[13] Bitcoin Trust at 6.

[14] Id. at 4, 6.

[15] Id. at 4.

[16] Id. at 6.

[17] Id. at 6-7.

[18] It may be noted, however, that Rules 101(b)(10) and 102(b)(7) except transactions in securities eligible for resale under Rule 144A(d)(3) under the Securities Act from the restrictions of Rules 101 and 102.

[19] See, e.g., SEC Staff No-action Letter, “Class Relief for Real Estate Investment Trust Share Redemption Programs; Regulation M Rule 102” (October 22, 2007), https://www.sec.gov/divisions/marketreg/mr-noaction/2007/reitsrpclassrelief102207-102.pdf.

[20] See, e.g., “Order Granting FS Investment Corporation II a Limited Exemption from Rule 102(a) of Regulation M pursuant to Rule 102(e),” Securities Exchange Act Release No. 67163 (June 7, 2012) [externally managed, non-diversified, closed-end management investment company; exemption has conditions similar to REIT exemptions], https://www.sec.gov/rules/exorders/2012/34-67163.pdf;  “Order Granting Limited Exemptions from Rule 10b-17(b)(1)(v)(A) and (B) and Rules 101 and 102 of Regulation M to Xtrackers High Yield Corporate Bond – Interest Rate Hedged ETF Pursuant to Exchange Act Rule 10b-17(b)(2) and Rules 101(d) and 102(e) of Regulation M,” Securities Exchange Act Release No. 82760 (February 22, 2018),  https://www.sec.gov/rules/exorders/2018/34-82760.pdf [registered open-end investment company; exemption based upon a variety of representations and conditions].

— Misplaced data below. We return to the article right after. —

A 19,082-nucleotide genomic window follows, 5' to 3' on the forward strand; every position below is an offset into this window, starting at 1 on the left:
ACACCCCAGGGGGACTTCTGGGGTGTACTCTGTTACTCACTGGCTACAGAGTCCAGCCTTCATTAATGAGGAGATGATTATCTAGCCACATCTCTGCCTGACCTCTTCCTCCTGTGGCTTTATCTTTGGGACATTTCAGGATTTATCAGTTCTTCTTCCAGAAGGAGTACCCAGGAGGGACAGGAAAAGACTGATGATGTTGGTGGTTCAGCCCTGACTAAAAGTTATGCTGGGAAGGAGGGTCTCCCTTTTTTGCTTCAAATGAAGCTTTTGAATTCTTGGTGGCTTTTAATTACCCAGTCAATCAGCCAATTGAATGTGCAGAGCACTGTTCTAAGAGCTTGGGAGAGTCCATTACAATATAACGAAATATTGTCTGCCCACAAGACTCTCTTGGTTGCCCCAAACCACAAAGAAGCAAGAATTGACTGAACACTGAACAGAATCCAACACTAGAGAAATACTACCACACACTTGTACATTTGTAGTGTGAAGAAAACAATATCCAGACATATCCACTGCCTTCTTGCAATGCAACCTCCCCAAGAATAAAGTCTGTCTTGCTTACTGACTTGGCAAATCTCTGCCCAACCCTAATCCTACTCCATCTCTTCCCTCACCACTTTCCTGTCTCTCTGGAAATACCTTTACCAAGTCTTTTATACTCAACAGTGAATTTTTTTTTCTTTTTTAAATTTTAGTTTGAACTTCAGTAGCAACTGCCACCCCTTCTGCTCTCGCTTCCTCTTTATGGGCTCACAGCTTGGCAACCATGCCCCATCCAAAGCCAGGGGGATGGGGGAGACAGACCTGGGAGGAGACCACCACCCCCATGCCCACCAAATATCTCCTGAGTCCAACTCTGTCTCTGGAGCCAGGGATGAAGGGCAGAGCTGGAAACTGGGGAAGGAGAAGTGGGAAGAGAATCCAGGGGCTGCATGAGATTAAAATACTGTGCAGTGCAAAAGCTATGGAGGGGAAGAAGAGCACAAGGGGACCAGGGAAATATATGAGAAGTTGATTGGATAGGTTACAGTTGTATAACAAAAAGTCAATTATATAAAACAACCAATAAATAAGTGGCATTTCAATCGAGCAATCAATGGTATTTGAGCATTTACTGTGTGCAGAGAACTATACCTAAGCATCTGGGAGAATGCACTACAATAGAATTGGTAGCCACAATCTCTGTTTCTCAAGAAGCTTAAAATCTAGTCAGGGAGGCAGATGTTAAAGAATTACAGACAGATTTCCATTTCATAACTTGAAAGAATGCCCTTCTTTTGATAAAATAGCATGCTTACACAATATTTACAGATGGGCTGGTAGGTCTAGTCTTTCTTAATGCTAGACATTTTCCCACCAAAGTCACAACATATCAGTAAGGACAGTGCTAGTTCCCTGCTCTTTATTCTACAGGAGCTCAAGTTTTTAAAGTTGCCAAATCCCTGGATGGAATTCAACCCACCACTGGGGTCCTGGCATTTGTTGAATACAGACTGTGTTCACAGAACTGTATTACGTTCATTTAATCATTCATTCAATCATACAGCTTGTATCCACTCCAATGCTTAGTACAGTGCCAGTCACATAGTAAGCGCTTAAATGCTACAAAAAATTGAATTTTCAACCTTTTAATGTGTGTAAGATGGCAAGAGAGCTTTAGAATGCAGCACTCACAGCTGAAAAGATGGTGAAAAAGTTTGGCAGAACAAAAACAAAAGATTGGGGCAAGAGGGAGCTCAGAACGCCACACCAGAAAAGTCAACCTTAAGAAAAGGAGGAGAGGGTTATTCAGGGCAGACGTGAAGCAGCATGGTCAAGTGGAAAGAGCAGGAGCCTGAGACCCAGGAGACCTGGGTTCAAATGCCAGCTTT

[21] See Rule 102(b) and (d).  It is not known whether BIT attempted to emulate the REIT or other relief in implementing its shareholder redemption program.